Review: Audio-Technica ATH-ADX5000 Audiophile Headphones
John Pickford finds out whether these aerodynamically designed open-back headphones heighten the listening experience. They’ll cost you £1,990 and are available here.
For many audiophiles, headphone listening is a serious business, and on test here is a serious set of headphones. Audio-Technica’s ATH-ADX5000 is the company’s new flagship model and when they claim they’re “a new reference in home listening”, they aren’t kidding; they haven’t been designed to plug into your phone. As you might expect from headphones priced just shy of two grand, the ADX5000s are built and finished beautifully and come housed in their own bespoke briefcase.
AT have developed new Core Mount Technology, improving airflow efficiency to ensure true full-range performance, while the honeycomb-punched housing further improves efficiency, with closed sides to avoid loss of air pressure. The 58mm driver is an integrated design, combining the tungsten-coated diaphragm, voice coil, PPS/glass-fibre baffle and permendur magnetic circuit. The earpads are covered with Alcantara, which is both luxuriously soft and durable. The frame and arms are constructed solidly from magnesium, ensuring rigidity while remaining lightweight.
The three-metre cable features an attractively sculpted gold-plated stereo jack plug (6.3mm), though the input connectors are specific to the headphones rather than standard mini-jacks. A balanced cable will soon be available, at £290. Although the ADX5000s have a large circumaural design, their super-light weight of 270g makes them extremely comfortable, with no sense of being closed in. Unlike many noise-cancelling designs, though, the ATs will not isolate you from extraneous noise – and their sound leakage is on the high side.
Plugging into my reference Naim HeadLine amplifier and listening to a handful of test tracks, I was struck immediately by the dizzying amount of detail on offer. With a light, spacious and open sound, it can seem at first as if they’re a little bass-shy; however, that’s because there’s an absence of the mid-bass hype common in many less accurate designs. As soon as real bass is presented on recordings, the ATs deliver it with authority.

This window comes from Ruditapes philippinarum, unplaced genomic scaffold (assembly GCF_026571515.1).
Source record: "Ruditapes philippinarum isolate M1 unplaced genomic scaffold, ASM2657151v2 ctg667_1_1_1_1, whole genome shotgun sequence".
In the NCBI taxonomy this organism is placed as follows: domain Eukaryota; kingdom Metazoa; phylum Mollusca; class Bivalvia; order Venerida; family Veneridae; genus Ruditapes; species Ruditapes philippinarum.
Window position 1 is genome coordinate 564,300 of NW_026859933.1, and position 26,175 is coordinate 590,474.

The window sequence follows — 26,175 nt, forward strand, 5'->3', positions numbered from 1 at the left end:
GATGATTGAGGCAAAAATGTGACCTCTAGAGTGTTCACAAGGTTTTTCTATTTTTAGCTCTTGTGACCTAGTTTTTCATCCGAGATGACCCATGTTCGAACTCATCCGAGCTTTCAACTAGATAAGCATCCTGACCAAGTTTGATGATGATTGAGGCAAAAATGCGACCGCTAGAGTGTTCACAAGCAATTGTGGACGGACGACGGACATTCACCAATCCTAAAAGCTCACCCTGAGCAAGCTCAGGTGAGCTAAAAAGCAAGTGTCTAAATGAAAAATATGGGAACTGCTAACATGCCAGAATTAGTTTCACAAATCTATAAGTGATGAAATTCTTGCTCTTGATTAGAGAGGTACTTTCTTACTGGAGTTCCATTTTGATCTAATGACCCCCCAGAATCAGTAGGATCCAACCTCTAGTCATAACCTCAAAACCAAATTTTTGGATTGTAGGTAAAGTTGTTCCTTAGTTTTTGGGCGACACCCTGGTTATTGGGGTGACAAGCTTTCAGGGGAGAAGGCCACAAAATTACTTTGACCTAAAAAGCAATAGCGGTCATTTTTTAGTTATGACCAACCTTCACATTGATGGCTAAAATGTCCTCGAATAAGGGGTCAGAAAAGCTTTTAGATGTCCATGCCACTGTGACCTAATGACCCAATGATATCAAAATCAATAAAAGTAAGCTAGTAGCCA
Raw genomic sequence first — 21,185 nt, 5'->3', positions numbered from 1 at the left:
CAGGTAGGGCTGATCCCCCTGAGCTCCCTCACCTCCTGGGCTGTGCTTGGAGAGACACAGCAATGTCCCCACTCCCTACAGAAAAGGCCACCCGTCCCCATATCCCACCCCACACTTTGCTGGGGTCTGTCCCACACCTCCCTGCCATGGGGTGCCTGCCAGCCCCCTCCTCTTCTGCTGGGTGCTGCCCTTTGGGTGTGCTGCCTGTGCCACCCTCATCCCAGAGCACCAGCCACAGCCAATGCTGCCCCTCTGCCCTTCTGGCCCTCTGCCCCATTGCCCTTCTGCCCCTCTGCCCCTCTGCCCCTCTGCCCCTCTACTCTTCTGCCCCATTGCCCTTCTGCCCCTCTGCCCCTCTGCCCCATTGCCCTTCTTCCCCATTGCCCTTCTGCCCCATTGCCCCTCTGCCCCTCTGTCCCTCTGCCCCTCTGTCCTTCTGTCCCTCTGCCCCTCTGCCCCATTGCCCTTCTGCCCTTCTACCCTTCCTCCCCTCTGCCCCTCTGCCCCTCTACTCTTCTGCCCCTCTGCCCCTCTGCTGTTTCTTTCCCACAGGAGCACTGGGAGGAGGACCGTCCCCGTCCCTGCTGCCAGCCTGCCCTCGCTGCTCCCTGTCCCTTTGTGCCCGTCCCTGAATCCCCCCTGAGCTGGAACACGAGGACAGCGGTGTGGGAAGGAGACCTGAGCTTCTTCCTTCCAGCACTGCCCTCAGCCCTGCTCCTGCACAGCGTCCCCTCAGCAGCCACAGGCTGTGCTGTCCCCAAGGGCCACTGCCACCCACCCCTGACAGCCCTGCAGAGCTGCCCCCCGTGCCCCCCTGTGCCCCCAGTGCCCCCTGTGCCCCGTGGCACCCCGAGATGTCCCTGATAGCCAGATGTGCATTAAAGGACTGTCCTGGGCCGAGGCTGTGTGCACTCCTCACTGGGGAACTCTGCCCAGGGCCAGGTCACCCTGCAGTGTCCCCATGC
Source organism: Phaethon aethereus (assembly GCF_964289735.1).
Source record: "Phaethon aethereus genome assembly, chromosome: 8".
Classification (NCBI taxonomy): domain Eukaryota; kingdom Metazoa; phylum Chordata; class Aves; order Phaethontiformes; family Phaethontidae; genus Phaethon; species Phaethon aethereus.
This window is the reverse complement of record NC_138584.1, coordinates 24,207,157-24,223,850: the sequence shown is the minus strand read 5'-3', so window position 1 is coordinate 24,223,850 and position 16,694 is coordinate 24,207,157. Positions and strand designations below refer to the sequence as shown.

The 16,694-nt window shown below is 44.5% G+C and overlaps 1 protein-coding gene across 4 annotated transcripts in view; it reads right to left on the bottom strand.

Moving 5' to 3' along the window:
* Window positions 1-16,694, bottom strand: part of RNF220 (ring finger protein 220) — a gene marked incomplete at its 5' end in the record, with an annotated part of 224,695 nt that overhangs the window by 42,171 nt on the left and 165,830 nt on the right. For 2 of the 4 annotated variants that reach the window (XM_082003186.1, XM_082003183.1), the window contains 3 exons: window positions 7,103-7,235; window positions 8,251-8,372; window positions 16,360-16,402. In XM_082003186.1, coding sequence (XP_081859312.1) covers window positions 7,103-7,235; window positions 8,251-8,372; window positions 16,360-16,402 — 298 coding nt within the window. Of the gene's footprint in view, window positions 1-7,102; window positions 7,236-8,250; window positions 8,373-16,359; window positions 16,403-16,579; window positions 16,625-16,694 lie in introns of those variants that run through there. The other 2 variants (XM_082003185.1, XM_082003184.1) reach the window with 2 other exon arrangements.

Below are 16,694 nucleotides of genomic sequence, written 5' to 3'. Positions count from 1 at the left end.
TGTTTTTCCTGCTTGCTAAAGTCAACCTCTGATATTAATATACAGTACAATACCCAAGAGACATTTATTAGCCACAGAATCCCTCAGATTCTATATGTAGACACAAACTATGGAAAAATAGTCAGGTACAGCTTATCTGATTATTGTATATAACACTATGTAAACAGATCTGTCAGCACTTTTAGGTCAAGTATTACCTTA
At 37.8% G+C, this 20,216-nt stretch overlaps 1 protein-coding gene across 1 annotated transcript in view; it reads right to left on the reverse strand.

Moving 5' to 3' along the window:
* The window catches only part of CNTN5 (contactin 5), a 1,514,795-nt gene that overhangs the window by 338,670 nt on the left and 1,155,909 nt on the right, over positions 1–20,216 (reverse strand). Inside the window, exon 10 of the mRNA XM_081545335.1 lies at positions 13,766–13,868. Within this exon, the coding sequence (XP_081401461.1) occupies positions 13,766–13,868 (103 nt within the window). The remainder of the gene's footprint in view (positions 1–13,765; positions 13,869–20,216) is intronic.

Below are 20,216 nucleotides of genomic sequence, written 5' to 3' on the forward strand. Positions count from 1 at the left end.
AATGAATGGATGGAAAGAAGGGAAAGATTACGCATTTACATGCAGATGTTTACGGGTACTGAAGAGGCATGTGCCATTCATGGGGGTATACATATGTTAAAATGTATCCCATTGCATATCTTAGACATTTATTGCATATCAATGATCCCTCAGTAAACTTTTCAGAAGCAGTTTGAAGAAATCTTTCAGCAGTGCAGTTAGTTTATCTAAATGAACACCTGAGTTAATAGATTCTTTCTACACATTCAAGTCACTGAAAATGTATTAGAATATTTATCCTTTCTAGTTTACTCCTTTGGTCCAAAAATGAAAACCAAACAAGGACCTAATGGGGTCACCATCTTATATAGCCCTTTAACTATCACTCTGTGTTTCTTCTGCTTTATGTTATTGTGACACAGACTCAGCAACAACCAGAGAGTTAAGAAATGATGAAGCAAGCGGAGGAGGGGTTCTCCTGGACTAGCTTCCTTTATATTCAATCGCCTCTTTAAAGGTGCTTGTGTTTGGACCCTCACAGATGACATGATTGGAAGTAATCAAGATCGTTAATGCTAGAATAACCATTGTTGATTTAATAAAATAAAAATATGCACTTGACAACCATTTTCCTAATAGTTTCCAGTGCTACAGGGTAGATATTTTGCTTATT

While the low-end response of the ADX5000s is both deep and clean, it’s the broad midrange – where instruments and voices compete for space – that marks these headphones out as special. While some designs major on speed and timing at the expense of timbral accuracy, and others have superb tonal quality but can be a tad laid-back, the ATs are both tonally accurate and have excellent pace, rhythm and timing.
Playing Lou Reed’s Walk On The Wild Side, the stereo acoustic guitars and brushed drums had real rhythmic alacrity, while Herbie Flowers’ double-tracked acoustic and electric bass underpinned the bass drum, each occupying its own distinct space in the lower registers. Reed’s lead vocal had a new-found intimacy, while the backing singers emerging from reverb were eerily present. This forensic detail can be distracting at times, however. The opening bass riff of So What from Miles Davis’ Kind Of Blue was in danger of being obscured by the tape hiss on this ancient analogue recording.
Audio-Technica’s new flagship headphones are brilliant performers, up with the very best on the market today. Any criticism of their sound ultimately comes down to personal preference. Those who prefer a warm, cosy presentation may find the ADX5000s too explicit and unforgiving of poor recordings. Discerning listeners of well-recorded music replayed on a great turntable through a top-end headphone amp will delight in their sprightly clarity.